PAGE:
Brian Bennett: The difficulty of the Gophers' 2014 league schedule -- crossover games against Michigan and Ohio State, road matchups at Nebraska and Wisconsin -- make it hard to forecast a better record than last year's 8-4 regular-season mark. But every time I talk to Gophers players and coaches, they sound confident that this could be the best team in the Jerry Kill era. The obvious area for major improvement is in the passing game, which really couldn't be more ineffective than it was last year. The offensive line and running game should remain strong, and the defense should be good if the Gophers make up for the absence of Ra'Shede Hageman. Whether Minnesota can take another step forward likely will come down to if it can pull of some upsets, like breaking those losing streaks against the Wolverines and Badgers.




Thomas C. from Charlotte N.C., writes: Do you see a lack in developing players at Ohio State compared to Michigan State? It seems, if you believe in the rating system that Ohio State and even Michigan land the five-stars and four-stars while others like Michigan State get the leftovers. You can see how well coached the kids at Michigan State are and the impressive wins they are piling up. Do you think kids coming into a system being ranked as a three-star with no hype are easier to develop then the five-star kids who believe they already have one foot into the NFL as freshmen? Concerned Buckeye!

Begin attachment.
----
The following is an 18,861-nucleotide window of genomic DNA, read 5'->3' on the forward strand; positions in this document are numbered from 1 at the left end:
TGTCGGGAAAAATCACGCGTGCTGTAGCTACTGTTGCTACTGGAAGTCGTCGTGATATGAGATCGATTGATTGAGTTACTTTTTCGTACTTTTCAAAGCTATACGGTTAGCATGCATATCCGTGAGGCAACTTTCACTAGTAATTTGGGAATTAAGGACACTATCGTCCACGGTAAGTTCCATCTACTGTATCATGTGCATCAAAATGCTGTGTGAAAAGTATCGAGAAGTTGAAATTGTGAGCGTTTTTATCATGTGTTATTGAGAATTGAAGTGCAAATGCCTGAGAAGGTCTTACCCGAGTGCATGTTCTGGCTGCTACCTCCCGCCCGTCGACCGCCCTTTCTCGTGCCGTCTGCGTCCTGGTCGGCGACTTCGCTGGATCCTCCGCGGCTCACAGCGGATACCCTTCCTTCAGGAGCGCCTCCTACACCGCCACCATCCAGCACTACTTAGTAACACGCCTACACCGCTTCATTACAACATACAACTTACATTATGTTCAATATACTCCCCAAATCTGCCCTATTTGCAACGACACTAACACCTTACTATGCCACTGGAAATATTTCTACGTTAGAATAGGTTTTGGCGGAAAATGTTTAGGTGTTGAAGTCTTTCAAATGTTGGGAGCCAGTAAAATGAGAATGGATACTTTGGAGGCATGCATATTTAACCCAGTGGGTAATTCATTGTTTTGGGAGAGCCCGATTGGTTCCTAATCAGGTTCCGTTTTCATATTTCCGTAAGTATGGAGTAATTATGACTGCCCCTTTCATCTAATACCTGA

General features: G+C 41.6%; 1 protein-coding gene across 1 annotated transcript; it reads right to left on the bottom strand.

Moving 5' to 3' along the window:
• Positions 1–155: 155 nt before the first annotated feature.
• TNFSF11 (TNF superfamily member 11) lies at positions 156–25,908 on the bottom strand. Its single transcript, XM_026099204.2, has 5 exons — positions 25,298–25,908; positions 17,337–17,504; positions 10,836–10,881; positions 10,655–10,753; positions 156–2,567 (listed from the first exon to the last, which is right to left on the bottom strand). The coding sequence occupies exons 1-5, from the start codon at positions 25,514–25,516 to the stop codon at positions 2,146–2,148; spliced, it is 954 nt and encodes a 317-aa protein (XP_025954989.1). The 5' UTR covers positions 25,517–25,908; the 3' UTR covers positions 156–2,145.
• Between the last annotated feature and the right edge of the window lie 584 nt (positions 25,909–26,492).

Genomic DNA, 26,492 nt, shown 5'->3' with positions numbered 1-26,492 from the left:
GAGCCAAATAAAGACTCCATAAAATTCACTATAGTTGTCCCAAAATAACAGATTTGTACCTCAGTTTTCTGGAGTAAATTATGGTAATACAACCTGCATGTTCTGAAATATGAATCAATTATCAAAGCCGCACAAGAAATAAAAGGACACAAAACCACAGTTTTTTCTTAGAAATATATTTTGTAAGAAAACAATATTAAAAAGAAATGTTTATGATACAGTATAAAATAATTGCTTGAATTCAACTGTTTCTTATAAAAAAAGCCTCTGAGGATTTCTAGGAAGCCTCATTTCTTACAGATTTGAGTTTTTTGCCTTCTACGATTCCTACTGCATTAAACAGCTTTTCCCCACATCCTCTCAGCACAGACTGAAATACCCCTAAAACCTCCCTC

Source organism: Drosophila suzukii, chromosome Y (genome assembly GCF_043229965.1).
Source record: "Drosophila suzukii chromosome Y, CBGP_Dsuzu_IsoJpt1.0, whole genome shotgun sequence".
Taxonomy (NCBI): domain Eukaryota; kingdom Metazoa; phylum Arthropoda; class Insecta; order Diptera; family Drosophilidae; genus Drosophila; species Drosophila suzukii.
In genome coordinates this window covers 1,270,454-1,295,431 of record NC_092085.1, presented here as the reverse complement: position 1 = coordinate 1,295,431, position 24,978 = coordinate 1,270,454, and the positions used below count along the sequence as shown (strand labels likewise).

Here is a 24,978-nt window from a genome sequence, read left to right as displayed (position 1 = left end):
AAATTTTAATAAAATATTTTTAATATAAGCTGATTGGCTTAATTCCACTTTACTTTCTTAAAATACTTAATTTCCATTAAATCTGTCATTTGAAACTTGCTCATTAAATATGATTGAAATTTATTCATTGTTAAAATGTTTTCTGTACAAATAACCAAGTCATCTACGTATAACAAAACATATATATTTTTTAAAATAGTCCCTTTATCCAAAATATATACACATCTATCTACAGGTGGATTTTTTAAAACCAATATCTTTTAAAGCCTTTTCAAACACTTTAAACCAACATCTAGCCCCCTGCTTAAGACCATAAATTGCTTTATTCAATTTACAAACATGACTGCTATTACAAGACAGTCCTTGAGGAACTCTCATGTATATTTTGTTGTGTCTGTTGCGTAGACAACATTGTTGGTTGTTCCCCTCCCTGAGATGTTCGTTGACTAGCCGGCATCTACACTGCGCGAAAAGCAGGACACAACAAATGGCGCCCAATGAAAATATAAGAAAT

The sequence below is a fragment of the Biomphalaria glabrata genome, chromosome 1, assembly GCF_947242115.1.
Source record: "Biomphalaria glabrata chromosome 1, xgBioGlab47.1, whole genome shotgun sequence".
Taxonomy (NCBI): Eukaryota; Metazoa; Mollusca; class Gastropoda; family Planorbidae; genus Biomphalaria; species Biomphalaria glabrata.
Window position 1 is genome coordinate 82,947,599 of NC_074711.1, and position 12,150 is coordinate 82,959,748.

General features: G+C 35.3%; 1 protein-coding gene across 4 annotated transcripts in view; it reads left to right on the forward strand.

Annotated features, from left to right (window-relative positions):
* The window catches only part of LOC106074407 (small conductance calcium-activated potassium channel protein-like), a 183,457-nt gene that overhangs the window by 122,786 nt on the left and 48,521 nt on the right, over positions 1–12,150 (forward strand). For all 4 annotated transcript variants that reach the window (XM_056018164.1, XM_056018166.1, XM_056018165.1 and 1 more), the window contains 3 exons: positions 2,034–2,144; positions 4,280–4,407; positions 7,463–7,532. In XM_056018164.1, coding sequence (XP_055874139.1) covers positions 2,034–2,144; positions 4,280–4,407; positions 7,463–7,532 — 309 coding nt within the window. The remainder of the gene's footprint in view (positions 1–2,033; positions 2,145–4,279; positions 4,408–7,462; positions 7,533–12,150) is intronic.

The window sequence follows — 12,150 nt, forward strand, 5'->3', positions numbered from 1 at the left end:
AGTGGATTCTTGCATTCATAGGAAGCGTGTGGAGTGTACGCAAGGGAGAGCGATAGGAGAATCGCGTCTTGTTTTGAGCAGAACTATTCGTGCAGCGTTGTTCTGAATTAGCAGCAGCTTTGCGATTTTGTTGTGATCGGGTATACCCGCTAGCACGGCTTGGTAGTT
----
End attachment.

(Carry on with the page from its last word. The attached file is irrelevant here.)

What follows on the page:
Brian Bennett: I think many programs would suffer in comparison to the player-development abilities of Michigan State (with the exception of maybe Iowa and Wisconsin). The Spartans do that as well as anybody, and though not all of their recruits are highly rated, they do an outstanding job of locating athletes who fit their profile and system without worrying about star rankings. Still, I don't think there's any lack of development at Ohio State. We saw how the offensive line went from an underachieving group to becoming the best in the Big Ten for two years under Ed Warriner. Guys like Ryan Shazier, Bradley Roby, Carlos Hyde and Philly Brown more than lived up to their potential. The safety position and linebackers outside of Shazier haven't had as much success, but I think we'll see that start to change this year. I'm more concerned about Michigan's player-development system, given how few true superstars have emerged yet out of some highly ranked classes in Ann Arbor. But there is still time.